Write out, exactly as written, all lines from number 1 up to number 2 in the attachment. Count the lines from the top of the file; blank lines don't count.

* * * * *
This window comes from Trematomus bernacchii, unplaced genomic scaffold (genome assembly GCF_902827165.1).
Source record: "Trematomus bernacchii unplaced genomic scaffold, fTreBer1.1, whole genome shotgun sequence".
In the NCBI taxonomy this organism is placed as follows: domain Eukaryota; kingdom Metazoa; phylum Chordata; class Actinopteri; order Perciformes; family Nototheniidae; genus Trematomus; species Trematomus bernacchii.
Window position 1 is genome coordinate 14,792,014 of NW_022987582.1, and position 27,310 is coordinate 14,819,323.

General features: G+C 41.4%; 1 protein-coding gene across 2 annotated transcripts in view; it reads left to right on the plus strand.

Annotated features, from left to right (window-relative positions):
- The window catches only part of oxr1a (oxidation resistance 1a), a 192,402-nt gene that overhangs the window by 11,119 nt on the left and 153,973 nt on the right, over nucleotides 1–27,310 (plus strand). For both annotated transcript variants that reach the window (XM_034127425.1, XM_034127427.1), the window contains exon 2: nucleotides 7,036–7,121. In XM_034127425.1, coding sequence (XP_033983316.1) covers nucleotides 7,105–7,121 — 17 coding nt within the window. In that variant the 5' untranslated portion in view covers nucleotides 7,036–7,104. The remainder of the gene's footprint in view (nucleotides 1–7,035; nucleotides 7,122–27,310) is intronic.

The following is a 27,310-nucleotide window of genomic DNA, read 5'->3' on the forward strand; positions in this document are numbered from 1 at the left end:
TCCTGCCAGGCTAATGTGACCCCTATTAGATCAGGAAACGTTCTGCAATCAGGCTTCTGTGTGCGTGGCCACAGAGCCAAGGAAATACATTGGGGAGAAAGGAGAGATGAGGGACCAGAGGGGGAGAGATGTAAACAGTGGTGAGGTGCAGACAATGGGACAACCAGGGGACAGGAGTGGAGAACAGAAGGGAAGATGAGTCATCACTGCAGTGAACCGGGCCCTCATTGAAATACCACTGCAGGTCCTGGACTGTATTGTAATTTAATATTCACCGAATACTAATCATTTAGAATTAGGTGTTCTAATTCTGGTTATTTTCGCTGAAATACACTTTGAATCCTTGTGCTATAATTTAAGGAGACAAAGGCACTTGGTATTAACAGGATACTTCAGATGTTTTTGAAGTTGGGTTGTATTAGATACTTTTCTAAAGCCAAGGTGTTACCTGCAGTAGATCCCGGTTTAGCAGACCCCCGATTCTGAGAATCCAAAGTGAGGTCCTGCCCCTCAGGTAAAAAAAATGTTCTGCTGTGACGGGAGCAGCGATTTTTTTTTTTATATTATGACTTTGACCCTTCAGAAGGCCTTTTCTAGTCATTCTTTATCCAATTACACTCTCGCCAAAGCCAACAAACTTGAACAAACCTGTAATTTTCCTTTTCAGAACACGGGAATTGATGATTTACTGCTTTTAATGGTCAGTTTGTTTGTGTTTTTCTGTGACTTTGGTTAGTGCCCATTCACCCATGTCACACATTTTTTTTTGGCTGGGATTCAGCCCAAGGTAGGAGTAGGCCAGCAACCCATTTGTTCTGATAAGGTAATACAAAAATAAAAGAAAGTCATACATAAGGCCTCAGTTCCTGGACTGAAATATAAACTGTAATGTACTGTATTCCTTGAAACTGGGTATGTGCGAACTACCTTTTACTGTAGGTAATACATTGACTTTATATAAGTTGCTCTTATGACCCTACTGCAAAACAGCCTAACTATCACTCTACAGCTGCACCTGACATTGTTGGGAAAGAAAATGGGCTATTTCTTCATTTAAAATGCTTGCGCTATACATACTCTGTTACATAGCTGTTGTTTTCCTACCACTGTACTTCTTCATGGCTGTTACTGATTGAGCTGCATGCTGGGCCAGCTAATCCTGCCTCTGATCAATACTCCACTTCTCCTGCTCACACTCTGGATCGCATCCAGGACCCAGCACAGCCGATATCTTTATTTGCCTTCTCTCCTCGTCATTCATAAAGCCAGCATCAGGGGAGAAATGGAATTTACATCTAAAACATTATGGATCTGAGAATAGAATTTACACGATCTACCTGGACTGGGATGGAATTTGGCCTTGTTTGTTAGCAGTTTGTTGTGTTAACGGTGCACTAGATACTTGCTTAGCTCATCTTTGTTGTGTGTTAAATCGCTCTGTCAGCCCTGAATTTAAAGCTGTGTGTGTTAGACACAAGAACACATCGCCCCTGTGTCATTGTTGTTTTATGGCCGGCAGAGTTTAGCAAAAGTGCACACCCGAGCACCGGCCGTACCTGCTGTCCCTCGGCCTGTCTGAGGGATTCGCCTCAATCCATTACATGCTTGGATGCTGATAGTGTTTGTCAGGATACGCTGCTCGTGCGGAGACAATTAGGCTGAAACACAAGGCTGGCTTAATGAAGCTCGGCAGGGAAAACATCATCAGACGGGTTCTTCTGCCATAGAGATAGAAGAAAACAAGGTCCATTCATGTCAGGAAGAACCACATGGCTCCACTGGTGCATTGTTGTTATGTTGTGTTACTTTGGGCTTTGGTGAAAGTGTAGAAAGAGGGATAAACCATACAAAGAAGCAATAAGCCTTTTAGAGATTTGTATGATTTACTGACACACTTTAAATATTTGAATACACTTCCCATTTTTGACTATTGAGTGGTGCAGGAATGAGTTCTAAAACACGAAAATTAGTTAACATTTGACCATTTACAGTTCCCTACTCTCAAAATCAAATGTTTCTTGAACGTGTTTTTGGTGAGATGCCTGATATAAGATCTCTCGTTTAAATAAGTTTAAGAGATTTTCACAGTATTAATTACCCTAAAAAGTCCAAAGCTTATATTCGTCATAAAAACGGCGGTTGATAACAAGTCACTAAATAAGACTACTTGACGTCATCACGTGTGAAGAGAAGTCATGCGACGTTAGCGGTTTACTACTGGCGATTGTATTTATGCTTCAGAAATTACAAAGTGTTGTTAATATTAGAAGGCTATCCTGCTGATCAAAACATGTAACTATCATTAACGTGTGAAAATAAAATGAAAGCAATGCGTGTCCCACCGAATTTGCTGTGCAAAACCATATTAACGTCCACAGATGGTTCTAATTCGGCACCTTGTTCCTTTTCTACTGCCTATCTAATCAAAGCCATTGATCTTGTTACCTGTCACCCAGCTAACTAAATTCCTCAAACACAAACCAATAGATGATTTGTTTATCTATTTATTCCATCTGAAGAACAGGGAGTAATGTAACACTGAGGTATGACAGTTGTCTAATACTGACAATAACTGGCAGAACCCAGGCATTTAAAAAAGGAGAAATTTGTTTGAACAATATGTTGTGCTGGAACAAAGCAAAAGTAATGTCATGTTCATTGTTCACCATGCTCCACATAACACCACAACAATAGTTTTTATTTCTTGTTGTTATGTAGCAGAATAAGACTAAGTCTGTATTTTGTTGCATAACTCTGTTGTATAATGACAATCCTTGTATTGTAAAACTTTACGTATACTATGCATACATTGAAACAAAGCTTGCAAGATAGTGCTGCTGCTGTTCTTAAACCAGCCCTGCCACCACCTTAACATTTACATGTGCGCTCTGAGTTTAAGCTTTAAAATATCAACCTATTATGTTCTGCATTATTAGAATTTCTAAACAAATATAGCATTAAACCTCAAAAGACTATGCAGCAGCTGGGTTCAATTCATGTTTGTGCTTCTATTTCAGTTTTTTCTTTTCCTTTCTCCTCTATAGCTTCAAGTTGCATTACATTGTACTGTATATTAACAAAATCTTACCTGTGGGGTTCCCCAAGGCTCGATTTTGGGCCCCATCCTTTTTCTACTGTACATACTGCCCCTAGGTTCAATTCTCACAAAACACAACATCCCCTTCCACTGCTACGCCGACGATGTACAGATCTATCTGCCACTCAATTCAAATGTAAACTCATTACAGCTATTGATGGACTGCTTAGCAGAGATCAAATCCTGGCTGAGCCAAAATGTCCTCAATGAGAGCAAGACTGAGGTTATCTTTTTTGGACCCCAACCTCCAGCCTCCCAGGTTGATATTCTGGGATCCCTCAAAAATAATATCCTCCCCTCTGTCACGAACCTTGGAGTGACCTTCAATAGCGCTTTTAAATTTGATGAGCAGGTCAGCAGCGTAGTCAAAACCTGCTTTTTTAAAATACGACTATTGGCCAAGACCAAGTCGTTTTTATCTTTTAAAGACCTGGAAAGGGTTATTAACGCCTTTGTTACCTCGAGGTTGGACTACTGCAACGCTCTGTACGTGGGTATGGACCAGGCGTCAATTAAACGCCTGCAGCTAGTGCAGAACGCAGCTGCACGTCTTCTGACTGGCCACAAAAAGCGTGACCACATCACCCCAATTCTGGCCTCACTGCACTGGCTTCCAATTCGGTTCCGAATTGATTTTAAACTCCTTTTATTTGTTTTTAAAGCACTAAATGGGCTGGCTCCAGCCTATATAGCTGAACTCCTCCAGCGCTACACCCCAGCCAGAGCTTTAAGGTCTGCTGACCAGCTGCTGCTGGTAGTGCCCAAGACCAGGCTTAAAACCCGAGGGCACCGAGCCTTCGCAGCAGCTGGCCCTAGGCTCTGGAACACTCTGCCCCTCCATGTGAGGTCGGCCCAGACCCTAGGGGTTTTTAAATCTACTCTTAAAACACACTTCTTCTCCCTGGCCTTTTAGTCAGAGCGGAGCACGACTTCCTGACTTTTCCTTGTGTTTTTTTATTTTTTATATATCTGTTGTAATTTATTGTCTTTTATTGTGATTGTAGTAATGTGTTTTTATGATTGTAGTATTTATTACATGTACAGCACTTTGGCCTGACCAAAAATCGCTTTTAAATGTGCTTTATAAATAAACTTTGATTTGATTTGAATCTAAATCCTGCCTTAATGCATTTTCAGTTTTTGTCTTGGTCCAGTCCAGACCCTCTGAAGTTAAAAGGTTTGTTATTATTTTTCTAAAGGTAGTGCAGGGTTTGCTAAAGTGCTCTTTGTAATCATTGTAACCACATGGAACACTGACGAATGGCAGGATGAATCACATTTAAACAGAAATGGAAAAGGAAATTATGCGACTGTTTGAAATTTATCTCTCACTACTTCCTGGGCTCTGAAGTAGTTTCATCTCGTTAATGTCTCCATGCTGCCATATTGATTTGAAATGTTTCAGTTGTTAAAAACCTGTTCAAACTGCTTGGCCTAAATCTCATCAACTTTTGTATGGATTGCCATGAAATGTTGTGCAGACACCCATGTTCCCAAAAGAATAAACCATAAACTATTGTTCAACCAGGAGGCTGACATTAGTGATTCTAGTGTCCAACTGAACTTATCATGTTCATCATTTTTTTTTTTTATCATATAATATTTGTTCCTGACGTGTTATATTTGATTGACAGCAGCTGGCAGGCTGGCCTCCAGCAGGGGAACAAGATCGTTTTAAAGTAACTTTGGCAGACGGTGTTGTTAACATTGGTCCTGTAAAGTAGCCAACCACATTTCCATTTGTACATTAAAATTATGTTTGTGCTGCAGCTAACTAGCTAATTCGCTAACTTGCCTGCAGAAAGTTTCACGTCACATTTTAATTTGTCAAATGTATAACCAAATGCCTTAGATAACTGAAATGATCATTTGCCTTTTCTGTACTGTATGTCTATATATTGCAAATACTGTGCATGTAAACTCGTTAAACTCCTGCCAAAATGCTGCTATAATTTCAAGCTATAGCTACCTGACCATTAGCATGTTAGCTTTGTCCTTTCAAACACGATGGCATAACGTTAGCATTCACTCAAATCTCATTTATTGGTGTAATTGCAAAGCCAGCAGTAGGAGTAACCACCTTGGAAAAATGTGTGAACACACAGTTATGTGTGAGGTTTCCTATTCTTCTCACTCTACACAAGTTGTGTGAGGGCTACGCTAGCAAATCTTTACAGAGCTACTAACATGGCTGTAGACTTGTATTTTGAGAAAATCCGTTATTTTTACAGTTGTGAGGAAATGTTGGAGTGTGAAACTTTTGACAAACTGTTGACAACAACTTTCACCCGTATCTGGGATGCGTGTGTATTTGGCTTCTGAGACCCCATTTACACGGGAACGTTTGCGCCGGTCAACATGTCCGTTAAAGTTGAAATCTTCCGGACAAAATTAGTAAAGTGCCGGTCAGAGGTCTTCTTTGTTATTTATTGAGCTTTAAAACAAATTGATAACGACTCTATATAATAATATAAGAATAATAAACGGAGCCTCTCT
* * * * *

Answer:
This window comes from Trematomus bernacchii, unplaced genomic scaffold (genome assembly GCF_902827165.1).
Source record: "Trematomus bernacchii unplaced genomic scaffold, fTreBer1.1, whole genome shotgun sequence".